Archive for Sunday, November 30, 2008

Friends of rabbi killed in India

KU Jewish Center director mourns for attack victims

November 30, 2008


For Lawrence Rabbi Zalman Tiechtel, the recent terrorist attacks in Mumbai, India, have brought both a loss of a close friend and a blow to the Jewish Chabad movement.

Among those killed in the terrorist assaults were Rabbi Gavriel Holtzberg, 29, and his wife, Rivkah, 28, who built and ran a Chabad House in Mumbai.

Tiechtel, director of the Chabad Jewish Center at Kansas University, grew up just a few houses away from Gavriel Holtzberg in Brooklyn in New York.

They were classmates for nine years, attending primary and rabbinical school together.

“He meant so much to me personally,” Tiechtel said.

And the terrorist attack was targeted at a Chabad House, which shares the same mission as the one here in Lawrence and is part of a worldwide organization that acts as a harbor of both Jewish and humanitarian resources.

It was the first time that a Chabad House, which number more than 3,500, has experienced such a level of violence, Tiechtel said.

“It was an edifice that was dedicated to warmth and joy and love for everyone that needed it,” Tiechtel said. “The fact that they targeted such a location makes it an even greater tragedy.”

According to the Associated Press, terrorists attacked the Mumbai Chabad House, which media reports often referred to as the Nariman House, late Wednesday night. On Friday morning, elite Indian commandoes stormed the building. Once inside, they found six hostages dead, including Holtzberg and his wife.

The two were among the 174 people reported killed during the terrorist attacks. The Jewish center was one of 10 sites targeted. The couple’s 2-year-old son Moshe escaped with a maid, the Associated Press reported.

On Wednesday afternoon, Tiechtel learned of the hostage situation in India. Since then, he hasn’t slept and has been glued to the TV and Internet waiting for news on his friend.

Tiechtel said the Holtzberg family was an inspiration as they moved from Brooklyn to a vastly different culture in Mumbai.

“He always had a smile, regardless of the hardship,” Tiechtel said. “And the wife was a very wise woman, really a leader in her own way.”

The Chabad House was the center of the Jewish community in Mumbai. It provided a home away from home for Jewish tourists and businessmen. It also provided drug rehabilitation services for the community, Tiechtel said.

Tiechtel hopes the world will “fight darkness with light,” either by lighting candles or doing good deeds.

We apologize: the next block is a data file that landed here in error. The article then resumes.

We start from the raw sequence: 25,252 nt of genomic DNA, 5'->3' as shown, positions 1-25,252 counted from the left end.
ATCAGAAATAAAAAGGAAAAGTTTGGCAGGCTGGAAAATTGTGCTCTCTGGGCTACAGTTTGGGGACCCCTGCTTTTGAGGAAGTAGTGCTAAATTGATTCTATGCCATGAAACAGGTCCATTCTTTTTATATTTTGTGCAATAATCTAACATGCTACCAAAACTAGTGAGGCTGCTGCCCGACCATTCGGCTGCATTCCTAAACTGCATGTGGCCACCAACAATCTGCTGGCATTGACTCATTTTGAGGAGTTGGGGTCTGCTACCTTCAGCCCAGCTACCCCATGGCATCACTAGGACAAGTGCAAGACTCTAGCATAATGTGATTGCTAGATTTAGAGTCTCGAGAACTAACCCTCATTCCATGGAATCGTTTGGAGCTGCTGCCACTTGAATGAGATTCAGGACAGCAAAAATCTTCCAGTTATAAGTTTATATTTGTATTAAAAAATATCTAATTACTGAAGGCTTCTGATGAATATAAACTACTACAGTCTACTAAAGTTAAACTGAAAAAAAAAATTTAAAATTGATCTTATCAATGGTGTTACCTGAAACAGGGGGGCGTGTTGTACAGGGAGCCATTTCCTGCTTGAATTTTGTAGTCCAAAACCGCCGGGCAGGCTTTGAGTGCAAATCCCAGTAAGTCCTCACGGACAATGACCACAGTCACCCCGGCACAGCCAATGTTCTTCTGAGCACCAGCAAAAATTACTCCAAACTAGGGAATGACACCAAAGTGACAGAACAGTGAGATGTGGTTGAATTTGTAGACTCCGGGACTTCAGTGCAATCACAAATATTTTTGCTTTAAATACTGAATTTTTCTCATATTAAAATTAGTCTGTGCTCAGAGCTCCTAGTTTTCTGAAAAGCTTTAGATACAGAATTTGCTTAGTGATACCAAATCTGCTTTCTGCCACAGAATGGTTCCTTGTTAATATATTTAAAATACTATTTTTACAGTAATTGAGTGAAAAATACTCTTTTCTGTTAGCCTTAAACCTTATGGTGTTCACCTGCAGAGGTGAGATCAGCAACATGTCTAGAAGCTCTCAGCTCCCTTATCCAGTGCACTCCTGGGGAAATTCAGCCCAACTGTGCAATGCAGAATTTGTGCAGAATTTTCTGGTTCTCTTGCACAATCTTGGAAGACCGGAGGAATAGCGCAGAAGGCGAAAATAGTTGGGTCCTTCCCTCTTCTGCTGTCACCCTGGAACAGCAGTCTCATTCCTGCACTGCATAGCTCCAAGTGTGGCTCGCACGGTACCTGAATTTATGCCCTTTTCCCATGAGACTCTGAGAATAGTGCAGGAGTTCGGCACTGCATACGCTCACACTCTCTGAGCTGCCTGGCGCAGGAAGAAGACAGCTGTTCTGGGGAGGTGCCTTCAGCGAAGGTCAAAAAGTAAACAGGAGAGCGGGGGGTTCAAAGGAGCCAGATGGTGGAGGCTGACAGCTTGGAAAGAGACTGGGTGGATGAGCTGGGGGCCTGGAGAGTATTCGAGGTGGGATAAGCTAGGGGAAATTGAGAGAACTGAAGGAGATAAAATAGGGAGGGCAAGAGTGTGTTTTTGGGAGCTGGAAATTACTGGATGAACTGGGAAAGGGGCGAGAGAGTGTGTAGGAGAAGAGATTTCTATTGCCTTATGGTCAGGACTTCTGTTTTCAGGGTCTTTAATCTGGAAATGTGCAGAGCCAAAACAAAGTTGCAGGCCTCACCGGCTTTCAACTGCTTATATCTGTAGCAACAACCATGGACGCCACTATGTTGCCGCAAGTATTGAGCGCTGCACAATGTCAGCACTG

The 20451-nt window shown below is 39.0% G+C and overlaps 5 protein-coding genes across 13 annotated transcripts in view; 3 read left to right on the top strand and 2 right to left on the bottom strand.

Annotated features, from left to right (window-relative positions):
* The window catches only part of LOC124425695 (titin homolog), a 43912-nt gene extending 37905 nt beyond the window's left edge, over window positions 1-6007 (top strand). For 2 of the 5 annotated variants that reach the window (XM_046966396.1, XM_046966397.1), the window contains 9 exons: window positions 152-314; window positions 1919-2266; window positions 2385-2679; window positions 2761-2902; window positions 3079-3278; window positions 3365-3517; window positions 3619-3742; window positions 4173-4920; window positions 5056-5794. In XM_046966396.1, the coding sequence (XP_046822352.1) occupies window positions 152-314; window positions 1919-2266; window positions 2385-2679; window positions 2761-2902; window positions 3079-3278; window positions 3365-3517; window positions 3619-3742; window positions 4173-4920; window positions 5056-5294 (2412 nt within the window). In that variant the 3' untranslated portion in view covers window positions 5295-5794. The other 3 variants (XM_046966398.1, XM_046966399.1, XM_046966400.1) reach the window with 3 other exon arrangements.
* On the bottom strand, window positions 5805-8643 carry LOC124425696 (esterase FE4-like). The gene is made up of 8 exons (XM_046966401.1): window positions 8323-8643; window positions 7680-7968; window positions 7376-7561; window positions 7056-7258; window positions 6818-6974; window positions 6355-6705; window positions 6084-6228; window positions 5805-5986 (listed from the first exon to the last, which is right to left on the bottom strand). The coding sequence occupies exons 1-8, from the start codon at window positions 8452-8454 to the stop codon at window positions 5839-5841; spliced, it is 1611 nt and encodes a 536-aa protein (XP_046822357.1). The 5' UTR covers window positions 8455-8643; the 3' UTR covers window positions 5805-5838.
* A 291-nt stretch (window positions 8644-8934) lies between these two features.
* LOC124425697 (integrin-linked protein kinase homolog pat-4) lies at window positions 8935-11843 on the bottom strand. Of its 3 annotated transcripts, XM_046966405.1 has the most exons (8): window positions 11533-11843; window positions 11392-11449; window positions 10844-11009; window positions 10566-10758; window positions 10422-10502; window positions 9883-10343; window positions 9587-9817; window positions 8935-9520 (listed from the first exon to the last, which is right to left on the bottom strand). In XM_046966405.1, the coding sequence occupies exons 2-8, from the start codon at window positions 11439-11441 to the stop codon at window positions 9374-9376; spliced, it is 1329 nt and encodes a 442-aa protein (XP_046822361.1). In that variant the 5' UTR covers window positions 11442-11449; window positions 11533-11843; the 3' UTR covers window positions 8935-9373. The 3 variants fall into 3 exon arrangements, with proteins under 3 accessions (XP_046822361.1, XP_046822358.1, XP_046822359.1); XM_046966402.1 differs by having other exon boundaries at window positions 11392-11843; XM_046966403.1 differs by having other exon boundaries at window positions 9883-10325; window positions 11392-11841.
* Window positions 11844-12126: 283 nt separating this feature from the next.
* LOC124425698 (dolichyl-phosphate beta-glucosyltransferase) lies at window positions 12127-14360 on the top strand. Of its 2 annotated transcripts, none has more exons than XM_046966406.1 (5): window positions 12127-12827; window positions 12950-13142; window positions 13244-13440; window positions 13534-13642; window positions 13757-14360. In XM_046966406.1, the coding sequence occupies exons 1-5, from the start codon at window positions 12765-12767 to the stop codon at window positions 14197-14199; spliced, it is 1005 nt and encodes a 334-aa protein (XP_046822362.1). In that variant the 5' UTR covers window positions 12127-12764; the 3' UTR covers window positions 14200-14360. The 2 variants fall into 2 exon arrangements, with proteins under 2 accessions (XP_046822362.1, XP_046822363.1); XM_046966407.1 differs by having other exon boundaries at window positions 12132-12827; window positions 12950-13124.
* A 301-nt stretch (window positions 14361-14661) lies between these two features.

“This terrible tragedy is something any individual can take to heart and make the world a better place in response to,” Tiechtel said.


Sharon Aikins 9 years, 1 month ago

My condolences to Rabbi Tiechtel in the loss of his friends. The actions of those few prove what to the world? If only energies spent like this could be used to do something positive for mankind.

JKBagby 9 years, 1 month ago

My thoughts go out for all those injured or killed in Mumbai. Let's look into the intelligence that it took to orchestrate this and the Airport shutdown in thailand. Financing and a great amount of influence had to be in place before an event like this can be carried out. Most groups in this region do not have that kind of weight to throw around, Nor the organizational resources. But there are groups that can organize and execute this kind of attack from continents away. This is not a Muslim agenda, this is a control agenda.

Confrontation 9 years, 1 month ago

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Danielle Brunin 9 years, 1 month ago

Well Marion, I'm a Muslim so say what you have to say. I have met Rabbi Tiechtel and he is a wonderful and wise man. His loss is everyone's loss. If it weren't so tragic, it would almost be funny that you think all Muslims, even local and/or American, are so devious that they are just sitting around eating turkey and pumpkin pie, gleefully cheering on the violence in Mumbai. Do you really think people who are so evil as to commit atrocities such as this are just hanging around Lawrence? If not, then why would you suggest calling the "nearest" Muslim to thank them? Peace-loving people the world over grieve with Rabbi Tiechtel, as do I.

gdsacco 9 years, 1 month ago

"Asked specifically if he was talking of torture marks, he said: "It was apparent that most of the dead were tortured. What shocked me were the telltale signs showing clearly how the hostages were executed in cold blood," one doctor said."The other doctor, who had also conducted the post-mortem of the victims, said: "Of all the bodies, the Israeli victims bore the maximum torture marks. It was clear that they were killed on the 26th itself. It was obvious that they were tied up and tortured before they were killed. It was so bad that I do not want to go over the details even in my head again," he said."'s get Obama and Clinton right to work on this.

gdsacco 9 years, 1 month ago

"My thoughts go out for all those injured or killed in Mumbai. Let's look into the intelligence that it took to orchestrate this..."How about we look into the ideology that continues to motivate it?

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